E-mail Rick Santorum at firstname.lastname@example.org.
I replied with this:
Mr. Santorum, most fathers have NOT abandoned their responsibilities and most fathers are not "missing from too many lives and too many homes out of their choice. Most have been kicked out of their homes.
Only 11% of mothers value their husband's
input when it comes to handling problems with their kids. Teachers & doctors
rated 45%, and close friends & relatives rated 16%
77% of non-custodial fathers are NOT able to "visit" their children, as ordered by the court, as a result of "visitation interference" perpetuated by the custodial parent. In other words, non-compliance with court ordered visitation is three times the problem of non-compliance with court ordered child support and impacts the children of divorce even more
In recent years, we have seen many women plan on being a single mom and they are applauded for this. We even had a single mother give birth to eight infants and no one seems to care that there will be no father in their lives.
We also see many sources that even question if fathers are actually needed (other then for being a wallet)
You said that you spent years pushing the government to encourage intact families. Did you vote for the Violence Against Women Act? If so, you are responsible for the destruction of many families and you are one of the reasons many men have been kicked out of their
You see, although there is a vast amount of unbiased evidence that the abuse rate is equal, the VAWA only protects women and it often forces men out of their homes and away from their children with little or absolutely NO evidence of abuse.
There is not enough space here to explain all of this but if you really want to know the truth, please check Shattered Men or Media Radar and you will find it.
As a pastor, I do want to point out the only real solution to this problem:
Sir, I want to remind you that I find it ironic that you accuse fathers of abandoning their responsibilities while far more women abandon theirs even before birth.
Mr. Santorum, how did you vote on abortion issues? If you voted pro- choice and you are now condemning men for not being responsible fathers, you sir are a hypocrite. There is often accusations that men force women to abort because they do not want to be responsible
but as proof of male irresponsibility, people like to cite Carol Gilligan's famous study, In a Different Voice, which found that in one-third of cases, the father influenced the woman's decision to get the abortion.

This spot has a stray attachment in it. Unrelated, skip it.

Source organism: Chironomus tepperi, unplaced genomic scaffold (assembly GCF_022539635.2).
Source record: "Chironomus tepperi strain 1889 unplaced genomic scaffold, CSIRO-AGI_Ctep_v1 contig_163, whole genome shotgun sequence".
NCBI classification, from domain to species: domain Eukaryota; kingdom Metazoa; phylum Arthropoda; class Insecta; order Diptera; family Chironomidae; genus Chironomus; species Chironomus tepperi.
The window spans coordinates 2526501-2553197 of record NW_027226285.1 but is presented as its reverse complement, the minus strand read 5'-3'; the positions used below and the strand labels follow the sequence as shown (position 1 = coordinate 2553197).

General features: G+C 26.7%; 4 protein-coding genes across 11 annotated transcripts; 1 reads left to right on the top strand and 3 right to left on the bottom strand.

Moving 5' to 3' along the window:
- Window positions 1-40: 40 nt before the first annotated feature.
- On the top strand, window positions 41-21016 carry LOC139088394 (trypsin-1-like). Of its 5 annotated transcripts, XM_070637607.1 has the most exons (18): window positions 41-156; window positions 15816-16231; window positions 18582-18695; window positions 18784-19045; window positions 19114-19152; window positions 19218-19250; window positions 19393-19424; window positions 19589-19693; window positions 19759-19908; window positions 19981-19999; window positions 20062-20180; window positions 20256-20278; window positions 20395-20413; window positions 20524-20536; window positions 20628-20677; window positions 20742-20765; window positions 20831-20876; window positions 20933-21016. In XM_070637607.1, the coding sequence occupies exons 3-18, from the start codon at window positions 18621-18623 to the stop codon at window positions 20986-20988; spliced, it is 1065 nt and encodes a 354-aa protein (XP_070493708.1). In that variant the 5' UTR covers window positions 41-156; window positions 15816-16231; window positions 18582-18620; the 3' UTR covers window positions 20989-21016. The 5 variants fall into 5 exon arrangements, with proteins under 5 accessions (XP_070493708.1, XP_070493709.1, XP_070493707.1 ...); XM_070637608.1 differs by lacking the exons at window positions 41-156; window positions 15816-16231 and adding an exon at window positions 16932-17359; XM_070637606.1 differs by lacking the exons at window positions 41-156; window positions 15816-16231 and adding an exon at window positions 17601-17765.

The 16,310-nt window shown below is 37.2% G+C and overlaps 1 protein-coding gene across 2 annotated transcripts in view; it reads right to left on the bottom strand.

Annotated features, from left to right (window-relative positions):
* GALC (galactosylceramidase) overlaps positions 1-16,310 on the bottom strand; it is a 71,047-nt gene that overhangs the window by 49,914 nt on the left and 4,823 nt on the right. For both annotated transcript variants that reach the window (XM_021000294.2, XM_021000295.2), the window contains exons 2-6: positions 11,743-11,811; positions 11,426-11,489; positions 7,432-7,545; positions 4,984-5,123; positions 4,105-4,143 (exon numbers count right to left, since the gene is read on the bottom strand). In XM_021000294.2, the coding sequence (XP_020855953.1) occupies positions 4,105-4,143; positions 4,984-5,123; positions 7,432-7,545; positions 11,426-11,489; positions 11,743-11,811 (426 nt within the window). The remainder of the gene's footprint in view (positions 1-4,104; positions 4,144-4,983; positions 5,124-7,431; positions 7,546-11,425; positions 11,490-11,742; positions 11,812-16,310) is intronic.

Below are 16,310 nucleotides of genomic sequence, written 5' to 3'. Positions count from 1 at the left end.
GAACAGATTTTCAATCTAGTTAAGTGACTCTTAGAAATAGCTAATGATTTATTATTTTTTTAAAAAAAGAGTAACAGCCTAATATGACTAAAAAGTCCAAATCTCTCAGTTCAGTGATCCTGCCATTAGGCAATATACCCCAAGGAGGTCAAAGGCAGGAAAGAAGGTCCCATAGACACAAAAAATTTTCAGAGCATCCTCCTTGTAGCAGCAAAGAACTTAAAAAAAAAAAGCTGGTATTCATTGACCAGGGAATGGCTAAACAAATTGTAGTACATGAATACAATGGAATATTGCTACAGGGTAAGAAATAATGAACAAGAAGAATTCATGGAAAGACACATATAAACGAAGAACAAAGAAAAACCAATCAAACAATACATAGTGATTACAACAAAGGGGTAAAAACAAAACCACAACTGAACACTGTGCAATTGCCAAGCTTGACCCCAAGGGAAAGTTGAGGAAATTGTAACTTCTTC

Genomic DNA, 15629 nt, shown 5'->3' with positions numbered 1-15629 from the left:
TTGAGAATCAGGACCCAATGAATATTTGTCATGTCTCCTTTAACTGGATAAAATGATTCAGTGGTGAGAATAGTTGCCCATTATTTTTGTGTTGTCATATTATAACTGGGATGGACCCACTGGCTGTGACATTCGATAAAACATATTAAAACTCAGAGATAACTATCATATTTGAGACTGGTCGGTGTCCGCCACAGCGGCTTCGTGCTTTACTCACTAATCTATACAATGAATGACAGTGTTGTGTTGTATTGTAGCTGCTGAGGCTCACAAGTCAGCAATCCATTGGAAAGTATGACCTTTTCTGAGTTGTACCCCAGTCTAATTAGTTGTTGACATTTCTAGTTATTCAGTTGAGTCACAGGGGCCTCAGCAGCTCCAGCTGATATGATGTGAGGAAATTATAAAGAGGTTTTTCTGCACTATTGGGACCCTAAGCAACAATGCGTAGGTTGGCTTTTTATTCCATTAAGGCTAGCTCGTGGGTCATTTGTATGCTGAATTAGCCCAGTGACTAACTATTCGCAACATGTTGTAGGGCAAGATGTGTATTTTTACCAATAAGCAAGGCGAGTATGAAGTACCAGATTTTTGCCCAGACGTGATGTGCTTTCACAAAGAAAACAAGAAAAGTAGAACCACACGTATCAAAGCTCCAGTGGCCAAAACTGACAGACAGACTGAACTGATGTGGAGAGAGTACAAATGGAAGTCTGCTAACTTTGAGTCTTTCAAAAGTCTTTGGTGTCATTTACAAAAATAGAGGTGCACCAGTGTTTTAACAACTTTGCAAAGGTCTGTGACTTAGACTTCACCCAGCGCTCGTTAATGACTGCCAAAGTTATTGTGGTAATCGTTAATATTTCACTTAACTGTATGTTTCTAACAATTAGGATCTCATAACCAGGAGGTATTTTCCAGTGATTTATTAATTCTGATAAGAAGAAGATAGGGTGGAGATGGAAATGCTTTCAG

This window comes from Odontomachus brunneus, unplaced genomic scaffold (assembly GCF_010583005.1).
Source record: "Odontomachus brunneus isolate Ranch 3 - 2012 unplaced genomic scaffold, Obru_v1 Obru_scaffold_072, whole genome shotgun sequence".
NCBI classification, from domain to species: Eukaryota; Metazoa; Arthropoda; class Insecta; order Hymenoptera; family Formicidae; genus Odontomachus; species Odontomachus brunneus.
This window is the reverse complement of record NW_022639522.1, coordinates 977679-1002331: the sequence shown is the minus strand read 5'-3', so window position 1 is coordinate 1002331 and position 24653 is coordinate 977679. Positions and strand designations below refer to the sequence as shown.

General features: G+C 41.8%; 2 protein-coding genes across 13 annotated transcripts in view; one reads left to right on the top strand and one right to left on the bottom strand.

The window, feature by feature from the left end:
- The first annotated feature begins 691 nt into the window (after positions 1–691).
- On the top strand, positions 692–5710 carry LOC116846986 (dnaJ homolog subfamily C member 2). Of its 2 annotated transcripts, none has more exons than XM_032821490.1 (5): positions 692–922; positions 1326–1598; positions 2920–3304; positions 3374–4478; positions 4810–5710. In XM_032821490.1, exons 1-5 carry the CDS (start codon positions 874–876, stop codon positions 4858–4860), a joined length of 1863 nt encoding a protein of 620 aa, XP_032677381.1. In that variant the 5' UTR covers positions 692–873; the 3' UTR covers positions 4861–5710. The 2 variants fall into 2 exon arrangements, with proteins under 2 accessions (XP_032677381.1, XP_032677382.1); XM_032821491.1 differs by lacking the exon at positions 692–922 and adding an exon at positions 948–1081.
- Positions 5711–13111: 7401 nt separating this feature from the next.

But citing this and similar studies reverses the argument. If the decision to get an abortion rests with the father one-third of the time, then clearly, the woman has made the decision in the other two- thirds of the cases.
But even Gilligan's one-third figure is suspect. A few years ago, Arthur Shostak and Gary McLouth interviewed 1,000 fathers of aborted children. Their book, Men and Abortion: Lessons, Losses, and Love reveal that only 4% of the women had been opposed to getting the abortion in the first place.
The rape and incest idea is a lie too....According to Planned Parenthood's own research arm, about 13,000 abortions each year are attributed to rape and incestórepresenting a mere 1 percent of all abortions
It does not end there. What about the safe haven laws? Yes they are to protect infants from being tossed in trash cans, but does it not also allow for irresponsible MOTHERS? How often do the authorities look for the father to see if he wants his child? Actually, in reality, I know of many fathers that have tried to get their children in situations such as this but most often, they are denied and their children are adopted out to strangers instead.
Mr. Santorum, who then is most often the irresponsible parent? Have you ever addressed this side of the issue or are you spending your time appeasing the gender feminist in their misandry to demonize all men?
Note: As of March 12, 2009 Mr. Santroum has NOT replied to my e-mail
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JUNE is Domestic Violence Against Men Awareness Month